I consider Burial Rites to be one of the most beautifully written books I have ever read and for that reason I think it is a book worthy of being taught in schools. I feel like schools get stuck in a routine of analysing the classics with students without considering more recent and unusual books. I think students could benefit from looking at how writers can evoke an atmosphere with just the words they choose especially if they have any interest in a future in the book industry.

10. Asking For It by Louise O’Neill

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Summary: from Amazon

In a small town where everyone knows everyone, Emma O’Donovan is different. She is the special one – beautiful, popular, powerful. And she works hard to keep it that way.

Until that night . . .

Now, she’s an embarrassment. Now, she’s just a slut. Now, she is nothing.

And those pictures – those pictures that everyone has seen – mean she can never forget.

Why:

This is another book that looks at the effects of social media and the judgemental nature of it. Asking For It doesn’t hold back at all in showing how bad things can get when a person loses all semblance of a private life and has to endure the criticism and scrutiny of everyone they know and many that they don’t know. The plot of this book feels like something that could easily and probably has happened and it’s such an important conversation to have with teenagers.

Well there you go! That is my list of books I think should be taught in schools. I really hope you enjoyed reading and I would love to know your thoughts on my list in the comments and please do leave a link to your great TTT list too! Happy Tuesday everyone!

34 thoughts on “Top Ten Tuesday: Books That Should Be Taught In Schools

  1. Sara @ The Bibliophagist says:

    I totally agree with the first two books on your list! The Bell Jar could start a great conversation about mental health and I think reading The Exact Opposite of Okay would be a great way to bring up a lot of important topics without making it feel like a big lecture. ❤

    Liked by 1 person

  2. alicerosesimmons says:

    Great list and I loved how you did this topic in such an interesting way! Although I have yet to read any of these, it definitely sounds like alot of these should be taught in schools, and so I will have to add a fair few of these books to my TBR 🙂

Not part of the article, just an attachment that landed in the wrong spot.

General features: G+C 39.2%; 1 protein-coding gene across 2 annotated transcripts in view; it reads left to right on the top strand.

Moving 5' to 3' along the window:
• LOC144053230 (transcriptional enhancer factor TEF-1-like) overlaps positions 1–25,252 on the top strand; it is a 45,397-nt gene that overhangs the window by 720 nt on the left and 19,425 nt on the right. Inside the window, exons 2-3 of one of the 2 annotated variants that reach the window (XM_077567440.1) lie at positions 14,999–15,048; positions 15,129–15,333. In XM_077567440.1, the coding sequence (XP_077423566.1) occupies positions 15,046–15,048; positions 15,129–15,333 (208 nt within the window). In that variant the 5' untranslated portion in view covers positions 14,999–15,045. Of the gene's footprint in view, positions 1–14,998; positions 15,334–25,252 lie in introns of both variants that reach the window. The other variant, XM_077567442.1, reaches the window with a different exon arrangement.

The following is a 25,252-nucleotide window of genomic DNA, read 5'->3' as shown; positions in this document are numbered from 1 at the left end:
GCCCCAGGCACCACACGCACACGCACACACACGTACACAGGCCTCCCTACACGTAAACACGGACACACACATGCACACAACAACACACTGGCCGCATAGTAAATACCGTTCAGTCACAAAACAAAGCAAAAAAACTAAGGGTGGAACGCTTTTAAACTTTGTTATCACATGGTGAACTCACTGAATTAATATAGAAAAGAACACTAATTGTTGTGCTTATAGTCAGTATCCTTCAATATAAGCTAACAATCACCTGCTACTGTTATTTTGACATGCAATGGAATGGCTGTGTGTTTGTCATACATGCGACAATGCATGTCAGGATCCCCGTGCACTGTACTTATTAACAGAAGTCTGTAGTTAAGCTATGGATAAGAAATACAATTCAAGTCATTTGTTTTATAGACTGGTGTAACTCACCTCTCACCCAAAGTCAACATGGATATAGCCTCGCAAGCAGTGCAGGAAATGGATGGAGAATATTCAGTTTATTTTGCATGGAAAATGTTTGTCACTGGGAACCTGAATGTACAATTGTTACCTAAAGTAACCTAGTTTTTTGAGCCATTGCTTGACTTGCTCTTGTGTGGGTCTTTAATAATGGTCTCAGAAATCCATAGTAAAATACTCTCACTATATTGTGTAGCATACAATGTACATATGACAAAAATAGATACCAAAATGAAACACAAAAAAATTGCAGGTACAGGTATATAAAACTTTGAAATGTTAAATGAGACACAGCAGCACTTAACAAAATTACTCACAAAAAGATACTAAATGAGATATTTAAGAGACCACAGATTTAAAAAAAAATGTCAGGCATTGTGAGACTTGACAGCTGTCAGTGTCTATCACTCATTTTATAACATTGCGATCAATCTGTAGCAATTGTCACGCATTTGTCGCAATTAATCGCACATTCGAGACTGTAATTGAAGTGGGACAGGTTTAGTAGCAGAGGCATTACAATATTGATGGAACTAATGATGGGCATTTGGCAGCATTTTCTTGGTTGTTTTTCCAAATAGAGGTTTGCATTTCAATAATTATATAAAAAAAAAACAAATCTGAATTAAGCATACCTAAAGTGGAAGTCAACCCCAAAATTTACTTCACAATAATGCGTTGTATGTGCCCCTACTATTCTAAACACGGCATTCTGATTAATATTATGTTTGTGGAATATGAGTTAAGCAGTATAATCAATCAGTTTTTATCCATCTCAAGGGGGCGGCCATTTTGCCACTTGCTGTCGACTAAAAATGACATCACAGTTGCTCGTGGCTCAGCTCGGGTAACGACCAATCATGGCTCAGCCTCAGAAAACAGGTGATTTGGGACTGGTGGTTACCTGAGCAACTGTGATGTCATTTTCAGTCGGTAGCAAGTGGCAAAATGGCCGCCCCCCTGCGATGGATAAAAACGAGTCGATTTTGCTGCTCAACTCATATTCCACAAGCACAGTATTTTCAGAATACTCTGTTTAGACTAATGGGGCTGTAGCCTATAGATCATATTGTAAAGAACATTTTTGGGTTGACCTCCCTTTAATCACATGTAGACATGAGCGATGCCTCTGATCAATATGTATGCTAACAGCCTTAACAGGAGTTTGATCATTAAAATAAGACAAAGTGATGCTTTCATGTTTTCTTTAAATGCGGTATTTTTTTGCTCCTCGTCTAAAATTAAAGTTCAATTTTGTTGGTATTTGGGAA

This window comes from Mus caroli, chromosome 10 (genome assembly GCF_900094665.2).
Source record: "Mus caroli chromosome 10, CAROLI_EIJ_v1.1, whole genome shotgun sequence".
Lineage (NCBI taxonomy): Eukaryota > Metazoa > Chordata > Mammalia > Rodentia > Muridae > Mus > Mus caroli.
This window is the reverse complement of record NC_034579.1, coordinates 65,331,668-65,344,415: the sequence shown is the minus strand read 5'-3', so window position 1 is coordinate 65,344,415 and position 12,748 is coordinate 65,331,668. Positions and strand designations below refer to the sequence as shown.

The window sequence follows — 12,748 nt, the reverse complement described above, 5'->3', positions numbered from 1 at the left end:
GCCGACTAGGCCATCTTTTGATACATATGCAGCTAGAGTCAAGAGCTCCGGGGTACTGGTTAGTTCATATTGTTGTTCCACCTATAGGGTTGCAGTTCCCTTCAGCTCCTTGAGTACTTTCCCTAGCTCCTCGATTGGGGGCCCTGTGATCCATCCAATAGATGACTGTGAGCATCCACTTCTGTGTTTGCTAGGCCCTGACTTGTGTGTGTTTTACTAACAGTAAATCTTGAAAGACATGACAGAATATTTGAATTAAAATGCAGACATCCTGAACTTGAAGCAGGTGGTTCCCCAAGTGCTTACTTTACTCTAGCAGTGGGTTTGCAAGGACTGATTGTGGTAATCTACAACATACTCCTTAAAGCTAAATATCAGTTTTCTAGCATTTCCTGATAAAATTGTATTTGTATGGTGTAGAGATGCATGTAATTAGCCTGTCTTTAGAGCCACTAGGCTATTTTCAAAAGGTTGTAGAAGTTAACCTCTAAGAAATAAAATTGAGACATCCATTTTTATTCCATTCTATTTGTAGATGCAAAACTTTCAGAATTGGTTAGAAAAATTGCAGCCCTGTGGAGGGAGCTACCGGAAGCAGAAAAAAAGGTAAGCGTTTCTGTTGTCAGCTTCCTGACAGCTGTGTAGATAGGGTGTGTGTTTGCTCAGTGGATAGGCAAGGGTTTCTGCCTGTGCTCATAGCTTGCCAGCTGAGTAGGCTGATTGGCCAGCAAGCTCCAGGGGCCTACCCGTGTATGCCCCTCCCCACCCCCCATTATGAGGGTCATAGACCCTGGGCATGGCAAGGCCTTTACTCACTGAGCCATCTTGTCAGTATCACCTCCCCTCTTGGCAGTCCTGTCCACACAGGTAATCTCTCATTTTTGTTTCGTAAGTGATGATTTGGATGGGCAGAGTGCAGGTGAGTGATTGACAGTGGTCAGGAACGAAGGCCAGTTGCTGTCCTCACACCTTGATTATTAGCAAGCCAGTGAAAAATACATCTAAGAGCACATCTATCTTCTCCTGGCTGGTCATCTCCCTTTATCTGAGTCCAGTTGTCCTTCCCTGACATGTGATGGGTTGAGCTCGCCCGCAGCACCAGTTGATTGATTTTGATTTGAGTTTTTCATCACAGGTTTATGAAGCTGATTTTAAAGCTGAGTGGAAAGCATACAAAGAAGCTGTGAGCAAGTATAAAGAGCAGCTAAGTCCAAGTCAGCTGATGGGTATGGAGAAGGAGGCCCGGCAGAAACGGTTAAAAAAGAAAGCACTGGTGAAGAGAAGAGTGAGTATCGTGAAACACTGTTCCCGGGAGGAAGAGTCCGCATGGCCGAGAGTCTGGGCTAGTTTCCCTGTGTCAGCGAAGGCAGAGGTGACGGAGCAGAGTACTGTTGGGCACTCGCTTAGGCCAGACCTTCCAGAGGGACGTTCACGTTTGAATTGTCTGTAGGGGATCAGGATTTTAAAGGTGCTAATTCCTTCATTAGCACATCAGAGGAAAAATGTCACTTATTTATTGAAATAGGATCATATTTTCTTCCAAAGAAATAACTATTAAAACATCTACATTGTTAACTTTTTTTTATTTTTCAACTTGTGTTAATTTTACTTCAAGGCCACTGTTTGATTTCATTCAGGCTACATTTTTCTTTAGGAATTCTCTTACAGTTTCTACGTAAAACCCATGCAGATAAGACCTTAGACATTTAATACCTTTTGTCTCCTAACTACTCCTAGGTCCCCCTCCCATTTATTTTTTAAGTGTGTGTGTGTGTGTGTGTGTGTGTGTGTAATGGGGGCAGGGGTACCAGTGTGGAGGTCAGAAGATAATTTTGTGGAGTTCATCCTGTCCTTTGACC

My TTT

    Liked by 1 person

  3. Anne@Headfullofbooks says:

    Ah, Burial Rites. A friend from Australia told me that I must read that book and I completely forgot. Thanks for the reminder. In America it is so hard to get books approved for class usage that I think some schools just stick with the tried and true to avoid the hassle of going through the tedious process which activates all the crazy people who don’t want their kids to ever see the word sex.

    Liked by 1 person

    • lifewithallthebooks says:

      Burial Rites is fantastic so I’m glad to have reminded you! I didn’t realise there was such a process to getting a book approved – I wonder if it’s similar here in the uk? It is a shame it’s such a challenge because there are so many thought provoking books that I think high schoolers would gain a lot from! 😊

      Like

  4. justonemorepaige says:

    What a great list! I totally agree that more books addressing current day issues need to be taught. Mixing those in with classics would do a much better job preparing students for life. I love the idea of Speak and The Bell Jar and The Exact Opposite of Ok. Also, I’d add something like The Hate You Give.

    Liked by 1 person

  5. Maggie says:

    I love how you set up this post, especially how you included book summaries and the reasons why you chose them! I also really enjoyed The Bell Jar and want to reread it soon! Happy Tuesday!

    Liked by 1 person